from BCBS LIving Health-e

Photo of woman eating a cupcakeThe American Heart Association recommends limiting intake of added sugars — any sweetener that does not occur naturally in food — to no more than 5 percent of overall calories (about 100 calories daily for women and 150 calories for men). But it’s estimated that Americans take in on average more than 15 percent of their daily calories from added sugars. And a recent study in the Journal of the American Medical Association shows that this high intake may be affecting more than our waistlines.  

Less added sugar equals better cholesterol levels
The study examined the food intake and cholesterol levels of more than 6,000 men and women older than 18. Researchers found that men and women whose added sugar intake was between 10 and 17.5 percent of total calories were 50 percent more likely to have lower levels of the “good” cholesterol, HDL, than those who limited sugars to recommended levels. Rates for high triglyceride levels were significant as well.

The results were true after controlling for factors that may influence cholesterol, such as body mass index, physical activity and alcohol intake. In addition, the more added sugar that was consumed, the worse the cholesterol numbers. Unhealthy cholesterol levels are a major risk factor for heart disease, heart attack and stroke.

Take steps to reduce sugar
Scaling back on added sugars in your diet may be easier than you think. Some experts estimate that as much as half of Americans’ intake of added sugar comes from soft drinks. One regular soft drink accounts for 130 calories (or 8 teaspoons) of added sugar.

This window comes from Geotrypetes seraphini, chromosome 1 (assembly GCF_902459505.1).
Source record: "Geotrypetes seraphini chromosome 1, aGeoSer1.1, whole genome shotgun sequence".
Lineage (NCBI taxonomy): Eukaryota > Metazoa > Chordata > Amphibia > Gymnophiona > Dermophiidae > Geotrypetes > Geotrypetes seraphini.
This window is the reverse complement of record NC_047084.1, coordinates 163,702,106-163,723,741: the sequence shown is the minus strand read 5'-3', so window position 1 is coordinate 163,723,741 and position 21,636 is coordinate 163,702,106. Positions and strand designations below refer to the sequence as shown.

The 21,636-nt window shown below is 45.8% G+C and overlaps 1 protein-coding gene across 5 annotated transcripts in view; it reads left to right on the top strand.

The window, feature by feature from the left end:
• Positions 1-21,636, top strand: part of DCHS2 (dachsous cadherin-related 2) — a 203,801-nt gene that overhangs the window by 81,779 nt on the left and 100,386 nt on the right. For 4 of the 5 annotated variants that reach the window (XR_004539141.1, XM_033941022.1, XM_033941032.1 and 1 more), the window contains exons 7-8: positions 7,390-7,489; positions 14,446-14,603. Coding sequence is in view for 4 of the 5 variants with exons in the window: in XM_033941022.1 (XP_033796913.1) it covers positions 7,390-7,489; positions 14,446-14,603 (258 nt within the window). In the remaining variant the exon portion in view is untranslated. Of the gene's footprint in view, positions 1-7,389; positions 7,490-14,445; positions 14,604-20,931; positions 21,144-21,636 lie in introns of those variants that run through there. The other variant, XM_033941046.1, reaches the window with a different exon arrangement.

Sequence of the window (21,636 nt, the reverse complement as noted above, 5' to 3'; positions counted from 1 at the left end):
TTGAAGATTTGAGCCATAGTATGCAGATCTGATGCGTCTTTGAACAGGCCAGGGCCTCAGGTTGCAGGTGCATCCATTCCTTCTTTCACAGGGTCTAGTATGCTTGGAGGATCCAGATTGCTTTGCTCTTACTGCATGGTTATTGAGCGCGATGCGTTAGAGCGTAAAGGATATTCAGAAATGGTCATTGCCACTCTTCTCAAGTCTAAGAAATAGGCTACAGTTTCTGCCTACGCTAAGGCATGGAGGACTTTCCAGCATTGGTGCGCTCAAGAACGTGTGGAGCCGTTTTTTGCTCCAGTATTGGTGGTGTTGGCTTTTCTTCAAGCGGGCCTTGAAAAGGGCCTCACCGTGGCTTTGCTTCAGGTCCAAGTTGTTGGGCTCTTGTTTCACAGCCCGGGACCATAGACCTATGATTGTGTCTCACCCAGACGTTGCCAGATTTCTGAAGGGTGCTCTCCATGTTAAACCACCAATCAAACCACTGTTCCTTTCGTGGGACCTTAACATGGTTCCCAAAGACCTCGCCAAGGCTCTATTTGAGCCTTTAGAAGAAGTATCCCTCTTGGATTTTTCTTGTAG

Added sugars can come in many forms, including high-fructose corn syrup, sucrose, brown sugar, honey and more. These can be found in many foods and drinks. To learn how to identify these sugars in your diet and reduce your intake, visit*. Search for the term “added sugars.”

From BCBS of MI

Last reviewed: July 2010

Spinach and Bean Salad

June 25th, 2010

  •  4 cups canned bean (garbanzo, kidney & cannellini beans work well)
  • 4 tablespoons extra virgin olive oil
  • 2 tablespoons fresh lemon juice
  • 1 clove garlic, minced
  • Salt and pepper to taste
  • 2 cups cherry tomatoes, halved
  • 2 stalks celery, diced
  • 4 cups packed spinach 

Drain and rinse beans in cold water. 

In a medium bowl, combine beans, olive oil, lemon juice and garlic; toss to coat well. Let stand for 30 minutes.


Add remaining ingredients and toss well.  Serve

Serve immediately.

Whether a fever is serious or not depends on your child’s age and how high the temperature is.   In general, call the doctor if:

* Your baby is younger than age 3 months and has a rectal temperature of 100.4 degrees or higher